‘Squandermania Nigeria Unlimited’: a Hoax!

IMO 2022: NIMASA, NPA Pledge to ensure Nigeria meets Ships Zero Emissions Requirements
Written by Maritime First

We thank you for giving us the right to reply to Mr. Olusegun Adeniyi’s article in This Day publication of the 15th September 2022 titled:  ‘Squandermania Nigeria Unlimited’ and will proceed to present a concise but graphic depiction of relevant facts concerning the Modular Floating Dock (MFD NIMASA).

It is now a notorious fact that the Floating Dock was acquired to bridge the capacity gap in Nigeria’s ship repairs, shipbuilding and the training of student Marine Engineers during the Administration of President Goodluck Jonathan.

Also read: NIMASA Donates Learning Materials, Medical Equipment in Taraba State

As a result of its multi-fold objectives, there were some misunderstandings and apprehension about the custody, location and application of the Dock from conception.

Pursuant to the preceding, NIMASA established a gentleman’s understanding with the Nigerian Ports Authority to permanently berth and operate the shipyard upon arrival at NPA’s former Continental Shipyards, where a now-defunct floating dock belonging to a subsidiary of the NPA used to work.

Upon the arrival of the Floating Dock in Nigeria, a series of unexpected complications occurred.

Firstly, the proposed berthing at the Continental Dockyard was no longer possible due to some technical challenges which did not manifest initially, forcing the Agency to approach the Nigerian Navy for temporary mooring of the marine equipment at the Naval Dockyard in Lagos.

Additionally, as various Government Agencies operated under their different enabling Laws, the Agency was confronted with a massive custom duty demand due to an increase in duty after the project had been planned and executed.

This compelled NIMASA to approach the Federal Ministry of Finance for a duty waiver with the time-consuming process as we awaited approval from the highest authorities.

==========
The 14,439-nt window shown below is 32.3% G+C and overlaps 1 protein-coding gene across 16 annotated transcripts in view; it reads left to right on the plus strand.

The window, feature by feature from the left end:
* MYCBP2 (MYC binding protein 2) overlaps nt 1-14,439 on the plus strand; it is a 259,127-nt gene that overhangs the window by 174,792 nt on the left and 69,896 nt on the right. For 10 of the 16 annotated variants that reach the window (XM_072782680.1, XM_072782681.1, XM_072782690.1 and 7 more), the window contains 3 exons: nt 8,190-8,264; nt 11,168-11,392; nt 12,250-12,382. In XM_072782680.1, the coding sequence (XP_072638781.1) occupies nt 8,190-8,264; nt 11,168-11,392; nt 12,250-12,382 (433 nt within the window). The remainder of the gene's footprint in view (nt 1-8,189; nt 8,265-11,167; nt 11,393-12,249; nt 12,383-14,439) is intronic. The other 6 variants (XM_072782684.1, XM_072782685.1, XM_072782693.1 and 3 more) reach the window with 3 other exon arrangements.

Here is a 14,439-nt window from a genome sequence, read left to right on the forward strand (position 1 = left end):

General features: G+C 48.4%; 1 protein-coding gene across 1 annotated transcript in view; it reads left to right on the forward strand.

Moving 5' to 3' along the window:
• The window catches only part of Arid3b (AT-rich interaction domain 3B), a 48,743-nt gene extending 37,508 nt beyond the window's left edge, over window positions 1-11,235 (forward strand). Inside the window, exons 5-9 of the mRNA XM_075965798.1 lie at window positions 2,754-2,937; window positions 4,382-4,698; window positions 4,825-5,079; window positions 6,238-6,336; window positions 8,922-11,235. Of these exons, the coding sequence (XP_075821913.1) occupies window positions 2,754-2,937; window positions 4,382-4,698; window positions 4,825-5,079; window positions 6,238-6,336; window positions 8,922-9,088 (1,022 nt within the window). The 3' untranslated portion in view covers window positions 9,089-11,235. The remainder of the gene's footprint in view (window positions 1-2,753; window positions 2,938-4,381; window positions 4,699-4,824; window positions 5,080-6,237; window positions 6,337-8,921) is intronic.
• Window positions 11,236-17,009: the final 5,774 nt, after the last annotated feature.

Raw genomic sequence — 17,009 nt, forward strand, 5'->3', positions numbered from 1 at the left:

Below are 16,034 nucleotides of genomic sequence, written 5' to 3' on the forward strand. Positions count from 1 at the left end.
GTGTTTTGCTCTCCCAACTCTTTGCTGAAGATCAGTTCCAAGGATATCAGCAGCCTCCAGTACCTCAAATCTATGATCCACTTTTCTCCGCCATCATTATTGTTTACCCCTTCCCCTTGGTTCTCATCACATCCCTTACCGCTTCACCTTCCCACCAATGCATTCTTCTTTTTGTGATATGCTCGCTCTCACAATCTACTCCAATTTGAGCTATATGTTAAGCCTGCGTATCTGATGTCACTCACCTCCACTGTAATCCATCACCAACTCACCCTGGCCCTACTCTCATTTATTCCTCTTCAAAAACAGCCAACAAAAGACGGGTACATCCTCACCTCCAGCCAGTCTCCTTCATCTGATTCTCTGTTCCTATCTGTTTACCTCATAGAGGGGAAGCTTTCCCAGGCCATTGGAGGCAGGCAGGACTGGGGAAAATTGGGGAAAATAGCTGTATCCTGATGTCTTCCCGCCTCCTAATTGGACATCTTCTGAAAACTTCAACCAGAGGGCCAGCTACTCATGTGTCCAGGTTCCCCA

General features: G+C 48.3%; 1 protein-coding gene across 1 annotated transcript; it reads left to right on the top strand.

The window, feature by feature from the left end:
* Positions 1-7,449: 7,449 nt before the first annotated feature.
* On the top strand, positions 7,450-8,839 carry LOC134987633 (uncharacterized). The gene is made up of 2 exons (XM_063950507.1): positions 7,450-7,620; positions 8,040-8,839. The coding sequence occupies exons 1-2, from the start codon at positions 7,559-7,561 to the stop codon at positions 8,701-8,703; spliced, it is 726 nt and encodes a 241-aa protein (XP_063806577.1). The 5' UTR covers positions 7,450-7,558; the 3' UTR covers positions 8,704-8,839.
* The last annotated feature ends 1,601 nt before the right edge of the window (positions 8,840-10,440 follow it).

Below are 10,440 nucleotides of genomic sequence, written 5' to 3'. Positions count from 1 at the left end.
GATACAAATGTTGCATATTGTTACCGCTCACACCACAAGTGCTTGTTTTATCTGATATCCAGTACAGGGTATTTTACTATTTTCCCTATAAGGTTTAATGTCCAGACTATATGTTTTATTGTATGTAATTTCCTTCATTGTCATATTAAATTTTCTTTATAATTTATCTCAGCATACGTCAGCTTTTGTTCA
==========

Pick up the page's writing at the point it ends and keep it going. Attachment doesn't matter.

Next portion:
In the meantime, the Agency had to grapple with the most efficient modality for deploying the MFD.

Recognizing as Mr Adeniyi did in his article that Government may not be the best manager of commercial operations, the Agency settled on a Public Private Partnership (PPP) model, which of course can only be implemented under the supervision of the Infrastructure Concession and Regulatory Commission (ICRC).

The process for executing a PPP, as laid out in the ICRC Act of 2005, is detailed, rigorous and comprehensive. It is layered with stages of due diligence designed to protect the sanctity of public assets with a significant series of milestones and timelines.

In line with the ICRC Act, the Agency has, in the past two years, worked assiduously to achieve benchmarked stages of the process, which include: obtaining the Federal Government’s approval to deploy the FD under a PPP arrangement, preparation of Outline Business Case, technical assessment of available sites to determine the optimal location, identification of a competent Business Partner under a competitive process governed by the Procurement Act, negotiation under the auspices of the ICRC, evaluation of the technical and managerial capacities of the Business Partner, and issuance of Full Business Case in preparation for the final approval of the Federal Executive Council.



* Edward Osagie, NIMASA Image maker writes from Lagos 


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Maritime First